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Mali hotel siege: Hostages in Sevare freed by security forces


Malian security forces have stormed a hotel in the central town of Sevare, ending a deadly siege and freeing several hostages.
A spokesman for the Malian forces said four bodies were found inside the Byblos Hotel after the early raid.
At least one UN worker and several suspected Islamist militants are thought to have died in the siege but the exact number is unclear.
Mali has been fighting Islamist rebels in the north for a number of years.
Two South Africans, one Ukrainian and one Russian national were said to have been freed after being trapped inside the hotel, which is popular with UN workers in the town, since Friday morning.
The UN peacekeeping force in Mali (Minusma) said it believed a member of its international personnel was killed in the attack but gave no further details.
A total of at least 13 people are thought to have died since gunmen swept through Sevare on Friday morning on motorbikes, attacking an air force base before taking over the hotel.
It is unclear which group was behind the hostage-taking but Islamist militants have claimed responsibility for other recent attacks in the south and centre of Mali.


The town, which is about 600km (370 miles) north-east of the capital, Bamako, is a trading hub that serves the historic riverside city of Mopti.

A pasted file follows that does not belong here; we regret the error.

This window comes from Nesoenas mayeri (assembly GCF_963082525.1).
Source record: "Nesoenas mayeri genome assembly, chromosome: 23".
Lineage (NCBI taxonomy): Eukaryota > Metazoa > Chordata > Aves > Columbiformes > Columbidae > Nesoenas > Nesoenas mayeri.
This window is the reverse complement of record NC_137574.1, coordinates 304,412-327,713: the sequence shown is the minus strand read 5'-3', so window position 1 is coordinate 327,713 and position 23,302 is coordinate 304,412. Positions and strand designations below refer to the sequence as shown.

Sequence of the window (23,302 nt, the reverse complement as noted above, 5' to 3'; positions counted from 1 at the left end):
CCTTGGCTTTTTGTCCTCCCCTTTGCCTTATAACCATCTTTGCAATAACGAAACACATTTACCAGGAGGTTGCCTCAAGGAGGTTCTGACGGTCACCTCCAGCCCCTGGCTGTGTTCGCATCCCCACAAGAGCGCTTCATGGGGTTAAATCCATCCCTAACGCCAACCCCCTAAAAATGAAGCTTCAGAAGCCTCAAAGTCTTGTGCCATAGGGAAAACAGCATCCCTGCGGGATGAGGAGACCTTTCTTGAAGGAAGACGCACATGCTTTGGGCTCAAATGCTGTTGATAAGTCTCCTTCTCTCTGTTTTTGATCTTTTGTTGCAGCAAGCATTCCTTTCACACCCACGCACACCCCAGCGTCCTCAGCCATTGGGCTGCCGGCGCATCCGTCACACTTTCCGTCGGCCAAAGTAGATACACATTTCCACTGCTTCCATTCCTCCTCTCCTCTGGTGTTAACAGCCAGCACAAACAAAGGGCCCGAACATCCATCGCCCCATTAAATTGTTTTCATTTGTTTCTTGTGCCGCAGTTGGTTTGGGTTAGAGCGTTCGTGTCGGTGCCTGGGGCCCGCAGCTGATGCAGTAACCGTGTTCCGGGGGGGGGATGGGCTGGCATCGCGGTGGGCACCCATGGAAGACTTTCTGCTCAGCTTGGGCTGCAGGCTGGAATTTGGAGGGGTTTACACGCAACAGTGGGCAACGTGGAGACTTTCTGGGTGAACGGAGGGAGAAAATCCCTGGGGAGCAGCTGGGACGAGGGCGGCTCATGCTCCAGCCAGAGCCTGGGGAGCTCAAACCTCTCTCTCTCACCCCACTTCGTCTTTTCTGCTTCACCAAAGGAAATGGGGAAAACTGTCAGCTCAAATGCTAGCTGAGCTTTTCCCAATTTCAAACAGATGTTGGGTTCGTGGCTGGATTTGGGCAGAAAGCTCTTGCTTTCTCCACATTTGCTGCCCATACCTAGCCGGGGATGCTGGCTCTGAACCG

A local resident told the BBC on Friday that it was the first time the town has faced an attack like this.
“Since the beginning of the fighting in Mali, we haven’t experienced such a situation in Sevare.”
“We would expect these things to happen in Gao or Timbuktu, but this the first time it has happened in Sevare,” he said.


The UN force in Mali took over responsibility for security in the country from French troops in July 2013.
France, the former colonial power in Mali, intervened in the country after Islamist militants threatened to march on Bamako in January 2013.

Militancy in Mali


October 2011: Ethnic Tuaregs launch rebellion after returning with arms from Libya
March 2012: Army coup over government’s handling of rebellion
April 2012: Tuareg and al-Qaeda-linked fighters seize control of north
June 2012: Islamist groups capture Timbuktu, Kidal and Gao from Tuaregs, start to destroy Muslim shrines and manuscripts and impose Sharia
January 2013: Islamist fighters capture a central town, raising fears they could reach Bamako. Mali requests French help
July 2013: UN force, now totalling about 9,750, takes over responsibility for securing the north after Islamists routed from towns
July 2014: France launches an operation in the Sahel to stem emergence of jihadist groups
2015: Sporadic attacks continue in desert area of northern Mali, blamed on Tuareg and Islamist groups.




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